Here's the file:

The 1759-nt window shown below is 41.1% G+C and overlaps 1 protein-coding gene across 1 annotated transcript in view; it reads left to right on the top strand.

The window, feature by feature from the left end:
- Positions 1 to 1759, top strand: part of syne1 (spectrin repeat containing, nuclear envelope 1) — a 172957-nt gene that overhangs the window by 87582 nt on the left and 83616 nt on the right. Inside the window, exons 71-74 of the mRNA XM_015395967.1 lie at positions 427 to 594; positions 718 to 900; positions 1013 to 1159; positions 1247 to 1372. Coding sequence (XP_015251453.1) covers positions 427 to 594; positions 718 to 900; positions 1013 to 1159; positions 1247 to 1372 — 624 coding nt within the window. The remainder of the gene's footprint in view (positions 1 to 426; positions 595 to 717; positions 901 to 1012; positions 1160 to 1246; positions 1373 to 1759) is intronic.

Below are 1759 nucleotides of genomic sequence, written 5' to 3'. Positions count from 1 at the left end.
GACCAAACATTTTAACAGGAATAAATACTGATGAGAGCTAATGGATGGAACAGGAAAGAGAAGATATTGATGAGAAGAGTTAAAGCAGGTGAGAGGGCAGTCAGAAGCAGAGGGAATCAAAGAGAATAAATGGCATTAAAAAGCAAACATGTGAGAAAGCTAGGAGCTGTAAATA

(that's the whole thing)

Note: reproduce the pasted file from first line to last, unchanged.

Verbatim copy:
The 1759-nt window shown below is 41.1% G+C and overlaps 1 protein-coding gene across 1 annotated transcript in view; it reads left to right on the top strand.

The window, feature by feature from the left end:
- Positions 1 to 1759, top strand: part of syne1 (spectrin repeat containing, nuclear envelope 1) — a 172957-nt gene that overhangs the window by 87582 nt on the left and 83616 nt on the right. Inside the window, exons 71-74 of the mRNA XM_015395967.1 lie at positions 427 to 594; positions 718 to 900; positions 1013 to 1159; positions 1247 to 1372. Coding sequence (XP_015251453.1) covers positions 427 to 594; positions 718 to 900; positions 1013 to 1159; positions 1247 to 1372 — 624 coding nt within the window. The remainder of the gene's footprint in view (positions 1 to 426; positions 595 to 717; positions 901 to 1012; positions 1160 to 1246; positions 1373 to 1759) is intronic.

Below are 1759 nucleotides of genomic sequence, written 5' to 3'. Positions count from 1 at the left end.
GACCAAACATTTTAACAGGAATAAATACTGATGAGAGCTAATGGATGGAACAGGAAAGAGAAGATATTGATGAGAAGAGTTAAAGCAGGTGAGAGGGCAGTCAGAAGCAGAGGGAATCAAAGAGAATAAATGGCATTAAAAAGCAAACATGTGAGAAAGCTAGGAGCTGTAAATA